She took a closer look at the screens embedded in the panel. Blobs and geometric patterns outlined themselves in the sweeping line. Was it broken? And who’s the we they’re talking about? she thought to herself.

She saw that the engineer wore an earpiece with microphone. She turned her head up towards the large glass panel behind them, in the opposite wall. The room she was in was two stories tall, and where the room ended, there was an observation deck behind a picture window on the second story. It was filled with important computers and more engineers. And someone else.

There was a desert Lutari, in a beige trenchcoat and flat cap, with long blonde hair and intense blue eyes. He had a severe expression, and stared at the same radar screen she had looked into earlier.

There was a moment where the button to transmit signal was held down, before Micheal, the astronaut, spoke.

…Good theory.

She could tell by his voice that he was busy with something up there, in space, but nothing stressful. The strange patterns on the radar were most likely nothing. she reasoned. She looked back over at the Lutari. He held one of those headphones with a microphone up to his right ear, instead of on his head and over his hat. He sighed. That one in the trenchcoat must have been the we they were talking about. she thought.

His eyes darted over to her. Her breath caught in her throat as his gaze met hers. She forced her eyes away, and stared at the wall of screens. They knew. she shuddered, They knew I was looking at them..

Hey. Are you okay? The red Kacheek had noticed her reaction.
Hm? Oh! Uhm. I’m fine. Who’s that…? Who’s that up there? In the observation room?
He turned, nonchalant, and looked up, Oh. Them. I dunno who they are. The people around the office have been calling ‘em the spook.
She raised an eyebrow.
Like, government kinda spook. he clarified, They must work for somebody way higher up in the government. Maybe Neopia Central. I think. They’ve been talking to a lot of important people, so I hear.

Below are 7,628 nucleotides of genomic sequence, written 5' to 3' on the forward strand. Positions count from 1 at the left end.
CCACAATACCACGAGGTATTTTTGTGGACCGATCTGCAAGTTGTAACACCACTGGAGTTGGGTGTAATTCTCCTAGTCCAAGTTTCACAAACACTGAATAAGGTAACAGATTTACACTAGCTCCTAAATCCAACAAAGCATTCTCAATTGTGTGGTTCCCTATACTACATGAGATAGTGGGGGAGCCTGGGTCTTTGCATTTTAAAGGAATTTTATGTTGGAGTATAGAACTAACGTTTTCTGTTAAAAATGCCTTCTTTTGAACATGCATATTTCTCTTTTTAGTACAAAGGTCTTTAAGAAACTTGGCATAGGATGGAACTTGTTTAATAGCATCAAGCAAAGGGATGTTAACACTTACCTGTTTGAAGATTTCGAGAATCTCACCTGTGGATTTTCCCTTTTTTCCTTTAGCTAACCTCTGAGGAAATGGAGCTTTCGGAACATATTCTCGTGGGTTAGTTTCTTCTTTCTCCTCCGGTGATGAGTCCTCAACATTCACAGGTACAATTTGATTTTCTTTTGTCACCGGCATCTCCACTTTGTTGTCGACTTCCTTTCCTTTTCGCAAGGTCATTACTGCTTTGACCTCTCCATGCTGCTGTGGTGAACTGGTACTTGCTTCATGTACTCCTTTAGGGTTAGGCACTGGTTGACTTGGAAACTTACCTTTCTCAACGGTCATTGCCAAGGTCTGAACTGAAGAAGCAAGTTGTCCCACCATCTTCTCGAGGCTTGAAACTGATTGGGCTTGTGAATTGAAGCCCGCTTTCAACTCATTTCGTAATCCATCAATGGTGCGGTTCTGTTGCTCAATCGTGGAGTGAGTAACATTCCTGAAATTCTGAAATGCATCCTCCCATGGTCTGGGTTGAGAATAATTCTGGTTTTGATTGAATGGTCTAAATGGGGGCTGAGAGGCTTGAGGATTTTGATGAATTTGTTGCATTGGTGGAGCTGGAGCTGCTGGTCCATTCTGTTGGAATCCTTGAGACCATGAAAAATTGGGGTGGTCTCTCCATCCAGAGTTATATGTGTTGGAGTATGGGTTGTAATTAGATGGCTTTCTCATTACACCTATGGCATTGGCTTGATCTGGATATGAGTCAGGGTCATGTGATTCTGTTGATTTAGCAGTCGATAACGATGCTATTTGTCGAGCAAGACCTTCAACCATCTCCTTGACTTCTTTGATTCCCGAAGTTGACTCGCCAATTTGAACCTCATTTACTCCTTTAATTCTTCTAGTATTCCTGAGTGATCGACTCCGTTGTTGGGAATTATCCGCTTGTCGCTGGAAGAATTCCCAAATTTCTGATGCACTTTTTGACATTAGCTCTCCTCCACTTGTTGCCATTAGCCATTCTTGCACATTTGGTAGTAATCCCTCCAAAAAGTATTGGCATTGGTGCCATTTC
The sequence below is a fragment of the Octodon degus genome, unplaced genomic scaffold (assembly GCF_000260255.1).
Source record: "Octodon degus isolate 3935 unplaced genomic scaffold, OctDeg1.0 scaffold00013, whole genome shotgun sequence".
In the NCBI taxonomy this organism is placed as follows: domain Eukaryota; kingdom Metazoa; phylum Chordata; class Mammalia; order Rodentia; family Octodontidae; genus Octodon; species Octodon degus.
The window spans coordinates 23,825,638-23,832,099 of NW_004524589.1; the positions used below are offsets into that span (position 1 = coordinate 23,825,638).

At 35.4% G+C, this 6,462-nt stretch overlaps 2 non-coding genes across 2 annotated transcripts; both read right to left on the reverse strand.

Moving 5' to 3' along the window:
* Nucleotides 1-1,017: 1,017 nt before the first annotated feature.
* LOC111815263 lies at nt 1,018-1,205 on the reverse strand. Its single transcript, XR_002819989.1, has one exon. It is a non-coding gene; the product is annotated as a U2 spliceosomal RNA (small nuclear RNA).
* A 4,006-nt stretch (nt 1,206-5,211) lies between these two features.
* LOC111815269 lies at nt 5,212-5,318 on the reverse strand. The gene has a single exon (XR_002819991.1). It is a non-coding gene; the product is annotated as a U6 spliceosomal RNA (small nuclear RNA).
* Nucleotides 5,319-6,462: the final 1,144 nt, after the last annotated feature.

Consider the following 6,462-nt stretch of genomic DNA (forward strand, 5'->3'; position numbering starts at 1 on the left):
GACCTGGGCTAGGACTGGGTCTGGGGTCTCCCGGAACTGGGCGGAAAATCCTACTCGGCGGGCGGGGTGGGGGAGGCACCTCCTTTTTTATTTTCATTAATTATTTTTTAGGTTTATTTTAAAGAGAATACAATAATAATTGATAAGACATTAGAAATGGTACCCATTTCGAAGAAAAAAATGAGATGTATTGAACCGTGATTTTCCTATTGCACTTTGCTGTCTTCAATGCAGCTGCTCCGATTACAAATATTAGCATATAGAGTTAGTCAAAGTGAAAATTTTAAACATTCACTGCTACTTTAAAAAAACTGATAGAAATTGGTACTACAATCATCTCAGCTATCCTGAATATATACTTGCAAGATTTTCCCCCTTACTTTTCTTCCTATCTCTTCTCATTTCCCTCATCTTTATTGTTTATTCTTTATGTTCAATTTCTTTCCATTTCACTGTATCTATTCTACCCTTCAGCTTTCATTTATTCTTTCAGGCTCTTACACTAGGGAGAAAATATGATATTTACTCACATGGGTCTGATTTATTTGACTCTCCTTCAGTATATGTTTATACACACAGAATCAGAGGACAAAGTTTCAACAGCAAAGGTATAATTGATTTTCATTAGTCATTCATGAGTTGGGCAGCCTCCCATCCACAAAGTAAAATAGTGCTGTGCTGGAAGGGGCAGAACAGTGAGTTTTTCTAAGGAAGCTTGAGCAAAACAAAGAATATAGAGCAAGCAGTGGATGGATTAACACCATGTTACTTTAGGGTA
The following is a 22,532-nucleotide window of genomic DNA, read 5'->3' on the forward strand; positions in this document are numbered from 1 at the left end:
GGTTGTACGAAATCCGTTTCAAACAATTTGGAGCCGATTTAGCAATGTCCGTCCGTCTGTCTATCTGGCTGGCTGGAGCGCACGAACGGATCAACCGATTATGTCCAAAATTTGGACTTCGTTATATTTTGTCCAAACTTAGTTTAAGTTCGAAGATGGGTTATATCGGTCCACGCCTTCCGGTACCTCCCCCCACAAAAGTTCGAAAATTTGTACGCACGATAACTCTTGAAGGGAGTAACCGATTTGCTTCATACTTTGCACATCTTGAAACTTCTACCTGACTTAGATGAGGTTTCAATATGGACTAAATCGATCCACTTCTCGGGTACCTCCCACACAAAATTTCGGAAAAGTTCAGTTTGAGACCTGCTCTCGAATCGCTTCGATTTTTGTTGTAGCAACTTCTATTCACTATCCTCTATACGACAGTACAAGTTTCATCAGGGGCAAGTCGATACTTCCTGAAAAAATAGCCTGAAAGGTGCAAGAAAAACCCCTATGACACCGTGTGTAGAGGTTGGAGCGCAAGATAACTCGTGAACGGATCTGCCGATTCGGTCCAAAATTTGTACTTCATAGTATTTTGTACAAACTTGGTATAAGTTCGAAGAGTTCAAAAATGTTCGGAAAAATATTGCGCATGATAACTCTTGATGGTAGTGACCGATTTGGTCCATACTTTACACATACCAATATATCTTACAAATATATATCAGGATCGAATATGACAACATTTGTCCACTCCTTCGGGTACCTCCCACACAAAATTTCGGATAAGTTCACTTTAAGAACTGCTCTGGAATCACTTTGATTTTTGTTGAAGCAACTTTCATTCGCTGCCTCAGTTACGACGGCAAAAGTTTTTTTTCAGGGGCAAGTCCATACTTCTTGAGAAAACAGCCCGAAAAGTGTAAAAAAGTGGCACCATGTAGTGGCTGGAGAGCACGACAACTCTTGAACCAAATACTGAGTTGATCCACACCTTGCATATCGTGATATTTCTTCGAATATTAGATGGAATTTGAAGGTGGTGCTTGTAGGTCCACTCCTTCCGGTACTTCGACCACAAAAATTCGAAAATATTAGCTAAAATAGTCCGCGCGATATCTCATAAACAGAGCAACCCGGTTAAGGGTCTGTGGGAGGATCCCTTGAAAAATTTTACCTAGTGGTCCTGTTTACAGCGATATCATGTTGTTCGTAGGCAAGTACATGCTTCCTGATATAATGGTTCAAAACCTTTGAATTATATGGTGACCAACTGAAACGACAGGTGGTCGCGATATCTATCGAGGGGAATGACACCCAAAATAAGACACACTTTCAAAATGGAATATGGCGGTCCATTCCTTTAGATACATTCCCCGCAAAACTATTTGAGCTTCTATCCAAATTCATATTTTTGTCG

I… see.
They’ve been here even before the launch. Just lookin around all the time. Maybe they’re an inspector. Did they freak you out?
No… well, yes. But it was more than that. They just distracted me from the other thing. Did you feel it?
…Feel what?
That. As soon as that one over there got outta the chair and started talkin, I just… she looked over to the Kacheek, I’m not the superstitious type, ya know, but I just got a really, really bad feeling. Like something was about to happen.
Yeeesh. Don’t say that, you’re gonna freak me out.

She looked back to the spook. His gaze wasn’t on her anymore. She tried to steady her breath. They looked right at me. It was too quick to just be a guess. She tried to put it out of her mind. The camera pointed at the moon caught her eye. All while she was distracted, in conversation or with radio transmission, the moon had moved. The eclipse was about to start, just as they were to go around the moon. It had gone completely dark, but a moment after… it was beautiful. The moon glowed with the brilliant red of every sunrise and sunset on the entire planet, simultaneously. Then, an even more saturated red outlined the moon in a thin circle.

That… tht can’t ▒░ normal. Brightvale I’░░seeing s▒░methin▒░.

Static. Everyone looked back to the console.

Ther░▒s ▒░s▒▒▒▒░ —
The message was garbled by noisy interference. The engineer leaned further forward as he pressed the button to speak. Micheal? Mr. O’Cullane can you tell us what’s happening up there?
— in░▒s oing on. Ev▒░░thngs red. I▒░▒▒░░t’s from thlunar s▒▒▒░░░. There’s some k░▒▒ of r░▒… wall ▒▒ light c▒▒░░░

The room turned cold. She could feel her knees get weak.

Micheal I can’t understand you, could you please slow down? Can you hear me?
W░░▒▒░░th░░traj▒▒▒▒░░░░s░▒oing t▒▒░░▒▒us through it. Brightv░░▒▒▒▒re yo░▒▒eading th▒░▒▒▒▒ightva░░░
…Do you read? Micheal, do you read?


Static. There was a crackle, as the public affairs officer’s scheduled voice fell from the speakers embedded in the ceiling.

This is Florin Control. We’ve had our scheduled Loss Of Signal, now. …At the present time, we show… Florin 12 in an orbit… uh with a… h— high point of about 115 point 9 kilometers, and a low point —or, uh pericynthion— of 101 point 7 kilometers. The spacecraft is traveling at a speed of 1,632 meters per second. …We’ll reacquire the spacecraft… in, uh, a little over 45 minutes… on the uh, 29th revolution. At 131 hours, 3 minutes, this is Florin Control, Brightvale.

The Ones